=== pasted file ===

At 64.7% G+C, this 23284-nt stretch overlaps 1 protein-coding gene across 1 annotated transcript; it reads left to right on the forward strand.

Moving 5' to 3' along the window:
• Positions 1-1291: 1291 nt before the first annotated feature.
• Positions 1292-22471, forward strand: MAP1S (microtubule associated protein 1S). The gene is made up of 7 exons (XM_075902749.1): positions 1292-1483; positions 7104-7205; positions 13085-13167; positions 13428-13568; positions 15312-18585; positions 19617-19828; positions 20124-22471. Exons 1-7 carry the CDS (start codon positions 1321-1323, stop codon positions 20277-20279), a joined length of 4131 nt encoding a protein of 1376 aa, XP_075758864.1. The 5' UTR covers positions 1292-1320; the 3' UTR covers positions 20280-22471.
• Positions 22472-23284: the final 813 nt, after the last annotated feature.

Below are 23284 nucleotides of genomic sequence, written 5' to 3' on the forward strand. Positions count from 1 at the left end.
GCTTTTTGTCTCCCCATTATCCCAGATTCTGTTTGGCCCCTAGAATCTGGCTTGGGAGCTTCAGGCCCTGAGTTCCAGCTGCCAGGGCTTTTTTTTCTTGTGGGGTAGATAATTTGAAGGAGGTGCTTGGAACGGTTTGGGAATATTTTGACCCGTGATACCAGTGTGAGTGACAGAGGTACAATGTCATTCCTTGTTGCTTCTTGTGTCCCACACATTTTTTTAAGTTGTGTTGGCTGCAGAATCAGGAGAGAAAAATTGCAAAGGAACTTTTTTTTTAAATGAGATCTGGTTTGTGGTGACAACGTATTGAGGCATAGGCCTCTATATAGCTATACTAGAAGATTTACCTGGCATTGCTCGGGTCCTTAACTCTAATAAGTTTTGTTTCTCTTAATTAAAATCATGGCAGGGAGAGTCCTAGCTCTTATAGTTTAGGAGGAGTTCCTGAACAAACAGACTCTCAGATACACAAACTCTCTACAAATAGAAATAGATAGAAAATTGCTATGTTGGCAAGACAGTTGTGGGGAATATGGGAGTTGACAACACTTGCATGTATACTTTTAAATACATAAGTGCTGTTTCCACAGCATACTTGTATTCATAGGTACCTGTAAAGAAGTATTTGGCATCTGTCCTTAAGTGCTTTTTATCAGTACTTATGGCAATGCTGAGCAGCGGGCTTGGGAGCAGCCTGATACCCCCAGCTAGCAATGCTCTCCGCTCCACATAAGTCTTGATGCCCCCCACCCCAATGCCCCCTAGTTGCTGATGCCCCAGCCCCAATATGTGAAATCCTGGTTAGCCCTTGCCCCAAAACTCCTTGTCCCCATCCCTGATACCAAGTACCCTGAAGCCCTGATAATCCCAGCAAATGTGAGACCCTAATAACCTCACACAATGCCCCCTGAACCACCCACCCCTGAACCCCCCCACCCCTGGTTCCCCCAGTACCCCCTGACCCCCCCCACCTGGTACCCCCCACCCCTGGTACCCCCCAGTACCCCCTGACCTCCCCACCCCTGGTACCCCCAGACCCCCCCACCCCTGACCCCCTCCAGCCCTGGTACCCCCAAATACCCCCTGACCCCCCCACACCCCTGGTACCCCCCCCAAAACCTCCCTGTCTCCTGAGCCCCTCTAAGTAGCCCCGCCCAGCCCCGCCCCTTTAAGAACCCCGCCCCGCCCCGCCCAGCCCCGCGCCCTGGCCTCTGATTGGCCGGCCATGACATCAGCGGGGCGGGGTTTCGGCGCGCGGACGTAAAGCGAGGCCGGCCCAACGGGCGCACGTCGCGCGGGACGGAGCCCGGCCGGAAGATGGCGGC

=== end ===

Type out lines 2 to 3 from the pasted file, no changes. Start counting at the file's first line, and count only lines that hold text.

Moving 5' to 3' along the window:
• Positions 1-1291: 1291 nt before the first annotated feature.